To many he was all about the Isle of Man TT but he was quick on the short circuits too - never more so than in winning his last Formula 1 title
t’s 30 years since the great Joey Dunlop won his fifth, and final, TT Formula One world championship. Riding an exotic factory Honda RVF750, he dominated the original four-stroke world series – held on both roads and short circuits – taking five wins from eight rounds. No-one knew it at the time but it would prove to be the Irishman’s last world title. This is how it played out.
At the start of the 1986 season Joey was at the very top of his game. At 34 he had already won the TT Formula One world championship four years in a row, had seven TT wins to his name, had a full-factory RVF750 Honda in classic Rothmans colours at his disposal for his title defence, and was by far the most popular man in road racing thanks to his unkempt appearance, modesty, and maverick approach. He was already the people’s champion but in 1986 the Queen made it official.
Joey gets a gong
Included in the New Year’s Honours List for 1986 was one William Joseph Dunlop of Ballymoney, Northern Ireland. Joey was to be awarded an MBE for services to motorcycling and for once he actually got dressed up. More accustomed to oil-stained overalls, Joey turned up at Buckingham Palace in a grey morning suit complete with top hat – and tidy haircut! He arrived in a chauffeur-driven Daimler to accept his honour from Prince Charles and quipped that the car “had as much room in the back as my van”.
“He was amazing about the whole MBE thing,” says Joey’s Rothmans Honda team boss from 1986, Barry Symmons. “He was highly patriotic so the thought of going to meet royalty was a huge deal. He sorted everything out himself – got himself and his family kitted out in the finest clothes. I remember he requested about 24 tickets to get friends and family into Buckingham Palace but he could only get three. But he took all his children anyway. The only thing I arranged was the loan of the Daimler to take him to the Palace because otherwise Joey would have turned up in his van!”
Full factory machinery
Of the three-man Rothmans Honda Britain team for the 1986 season, only Joey received a new full-on HRC factory bike from Japan and only he would contest the full Formula One world championship. His team-mates, Roger Marshall and Roger Burnett, would focus on the British championships and would ride year-old bikes.
The TT Formula One world championship had very generous regulations, which meant there were some seriously trick machines on the grid but none more so than Dunlop’s works RVF. The championship meant a lot to Honda as it was road bike-related and they pulled out all the stops to make sure their number one rider had the very best tackle. The 1986 RVF750 was an amazing, one-off, hand-built HRC special from an era when money was no object and fag companies paid for everything anyway. It was based on the Honda works world endurance racers and in 1986 Joey used it to devastating effect, taking five wins from the eight-round championship.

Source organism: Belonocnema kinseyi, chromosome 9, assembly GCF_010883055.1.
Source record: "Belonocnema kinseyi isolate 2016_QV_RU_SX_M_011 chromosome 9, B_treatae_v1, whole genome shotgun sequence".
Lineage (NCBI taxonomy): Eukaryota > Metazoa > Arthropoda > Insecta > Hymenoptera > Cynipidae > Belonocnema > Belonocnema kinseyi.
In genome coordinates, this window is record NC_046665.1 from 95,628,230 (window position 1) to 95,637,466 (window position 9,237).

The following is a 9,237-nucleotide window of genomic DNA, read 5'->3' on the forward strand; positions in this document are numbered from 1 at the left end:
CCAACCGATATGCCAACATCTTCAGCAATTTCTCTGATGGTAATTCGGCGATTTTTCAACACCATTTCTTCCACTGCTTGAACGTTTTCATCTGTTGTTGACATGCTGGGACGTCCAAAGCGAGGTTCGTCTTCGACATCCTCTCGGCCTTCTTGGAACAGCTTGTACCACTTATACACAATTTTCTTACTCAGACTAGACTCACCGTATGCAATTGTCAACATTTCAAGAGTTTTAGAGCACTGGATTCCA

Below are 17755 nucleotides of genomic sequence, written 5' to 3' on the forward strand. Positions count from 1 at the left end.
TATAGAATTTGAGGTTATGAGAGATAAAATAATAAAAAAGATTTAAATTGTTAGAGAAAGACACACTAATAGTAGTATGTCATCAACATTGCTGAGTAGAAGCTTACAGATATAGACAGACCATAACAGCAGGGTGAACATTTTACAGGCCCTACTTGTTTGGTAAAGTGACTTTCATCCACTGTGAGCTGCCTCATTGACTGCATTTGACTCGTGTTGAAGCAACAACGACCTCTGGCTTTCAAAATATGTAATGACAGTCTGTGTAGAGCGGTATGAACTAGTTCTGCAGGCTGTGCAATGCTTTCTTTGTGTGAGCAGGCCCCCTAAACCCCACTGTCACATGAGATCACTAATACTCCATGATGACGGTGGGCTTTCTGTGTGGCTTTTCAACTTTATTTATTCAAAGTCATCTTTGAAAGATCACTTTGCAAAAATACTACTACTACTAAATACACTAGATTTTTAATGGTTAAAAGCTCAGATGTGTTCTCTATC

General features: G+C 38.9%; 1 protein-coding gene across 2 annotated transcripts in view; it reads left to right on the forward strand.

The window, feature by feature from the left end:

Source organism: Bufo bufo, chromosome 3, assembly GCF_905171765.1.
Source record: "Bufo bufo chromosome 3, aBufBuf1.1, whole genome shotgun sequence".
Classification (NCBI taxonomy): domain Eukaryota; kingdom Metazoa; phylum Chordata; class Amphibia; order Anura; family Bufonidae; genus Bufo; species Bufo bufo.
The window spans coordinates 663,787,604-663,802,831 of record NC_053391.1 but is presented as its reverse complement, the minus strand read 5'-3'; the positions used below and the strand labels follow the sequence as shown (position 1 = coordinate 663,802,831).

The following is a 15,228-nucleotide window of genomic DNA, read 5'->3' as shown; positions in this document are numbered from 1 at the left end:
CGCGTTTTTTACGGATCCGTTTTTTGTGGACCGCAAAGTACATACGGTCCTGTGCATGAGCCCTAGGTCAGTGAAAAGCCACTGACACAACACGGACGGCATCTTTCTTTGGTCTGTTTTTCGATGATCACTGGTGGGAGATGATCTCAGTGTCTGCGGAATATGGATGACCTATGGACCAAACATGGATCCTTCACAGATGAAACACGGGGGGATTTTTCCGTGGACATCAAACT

“Joey’s RVF750 was a proper factory bike whereas my Skoal Bandit Suzuki GSX-R750 had an old chassis and the engines were built in-house with Yoshimura parts,” says Paul Iddon (father of current BSB star Christian) who finished second to Joey in the 1986 F1 championship. “So, while we had some factory parts, it wasn’t a full-on factory effort like the Honda. That RVF was a proper missile but it was thirsty too. At Hockenheim Joey had to stop for fuel whereas I didn’t – but he still just blasted straight back past me!”
Who says Joey couldn’t ride short circuits?
Of the eight championship rounds that year, half were on short circuits, including Misano, Hockenheim, Assen and Jerez, and Joey won two of those (Hockenheim and Assen) and would have added another win in Misano had his bike not run out of fuel on the last lap. Who says yer maun couldn’t ride short circuits?
“I think there’s a difference between a typical British short circuit and the Grand Prix circuits that were used in the Formula One world championship,” Symmons says. “Joey liked to have a bit of space around him when he was racing – he didn’t really like going into a first corner that was only ten feet wide with 30 other riders jostling for position, but he was fine with bigger, more open, circuits. But in general he enjoyed the roads more because there weren’t quite so many people around him.”
Iddon saw first-hand how good Joey could be on short circuits despite his preference for the roads. “He wasn’t a cut-and-thrust kind of rider and would rather not get involved in those kind of battles,” he says. “Having said that, he was capable of it. I caught and passed him on the penultimate lap at Vila Real that year. Knowing that he’d suffered from heat exhaustion the previous year, I thought the same thing was happening again so I seized my chance because I knew I was far fitter than him. But he came straight back at me and just had enough left to beat me on the final lap. He was a very wily character and he just dug that bit deeper to ensure victory.”